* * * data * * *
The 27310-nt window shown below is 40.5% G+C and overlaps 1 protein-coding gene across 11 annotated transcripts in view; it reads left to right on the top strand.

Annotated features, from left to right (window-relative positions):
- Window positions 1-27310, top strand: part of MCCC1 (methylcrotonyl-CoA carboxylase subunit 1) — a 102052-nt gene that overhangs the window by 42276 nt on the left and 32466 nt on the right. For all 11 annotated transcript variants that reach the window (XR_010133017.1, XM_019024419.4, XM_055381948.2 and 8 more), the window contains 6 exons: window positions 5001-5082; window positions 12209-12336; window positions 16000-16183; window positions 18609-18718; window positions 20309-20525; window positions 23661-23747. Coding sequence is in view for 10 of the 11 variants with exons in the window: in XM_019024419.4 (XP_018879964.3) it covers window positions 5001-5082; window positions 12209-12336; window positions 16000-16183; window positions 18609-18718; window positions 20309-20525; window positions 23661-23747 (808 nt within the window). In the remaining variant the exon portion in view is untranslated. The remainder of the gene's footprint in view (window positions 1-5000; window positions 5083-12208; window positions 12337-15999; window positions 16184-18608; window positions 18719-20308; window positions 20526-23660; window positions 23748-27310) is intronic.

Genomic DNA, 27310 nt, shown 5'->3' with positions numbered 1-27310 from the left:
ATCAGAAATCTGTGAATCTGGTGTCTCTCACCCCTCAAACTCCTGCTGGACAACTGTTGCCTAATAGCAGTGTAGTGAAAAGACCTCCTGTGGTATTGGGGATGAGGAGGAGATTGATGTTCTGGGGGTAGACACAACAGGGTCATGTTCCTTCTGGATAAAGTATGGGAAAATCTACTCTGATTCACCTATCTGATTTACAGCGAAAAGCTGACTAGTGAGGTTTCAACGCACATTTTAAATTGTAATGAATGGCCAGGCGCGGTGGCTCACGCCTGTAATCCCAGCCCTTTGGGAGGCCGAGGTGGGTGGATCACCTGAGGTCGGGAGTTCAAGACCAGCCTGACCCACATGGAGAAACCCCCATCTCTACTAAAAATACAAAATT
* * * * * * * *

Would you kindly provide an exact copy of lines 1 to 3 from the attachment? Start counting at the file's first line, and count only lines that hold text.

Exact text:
The 27310-nt window shown below is 40.5% G+C and overlaps 1 protein-coding gene across 11 annotated transcripts in view; it reads left to right on the top strand.

Annotated features, from left to right (window-relative positions):
- Window positions 1-27310, top strand: part of MCCC1 (methylcrotonyl-CoA carboxylase subunit 1) — a 102052-nt gene that overhangs the window by 42276 nt on the left and 32466 nt on the right. For all 11 annotated transcript variants that reach the window (XR_010133017.1, XM_019024419.4, XM_055381948.2 and 8 more), the window contains 6 exons: window positions 5001-5082; window positions 12209-12336; window positions 16000-16183; window positions 18609-18718; window positions 20309-20525; window positions 23661-23747. Coding sequence is in view for 10 of the 11 variants with exons in the window: in XM_019024419.4 (XP_018879964.3) it covers window positions 5001-5082; window positions 12209-12336; window positions 16000-16183; window positions 18609-18718; window positions 20309-20525; window positions 23661-23747 (808 nt within the window). In the remaining variant the exon portion in view is untranslated. The remainder of the gene's footprint in view (window positions 1-5000; window positions 5083-12208; window positions 12337-15999; window positions 16184-18608; window positions 18719-20308; window positions 20526-23660; window positions 23748-27310) is intronic.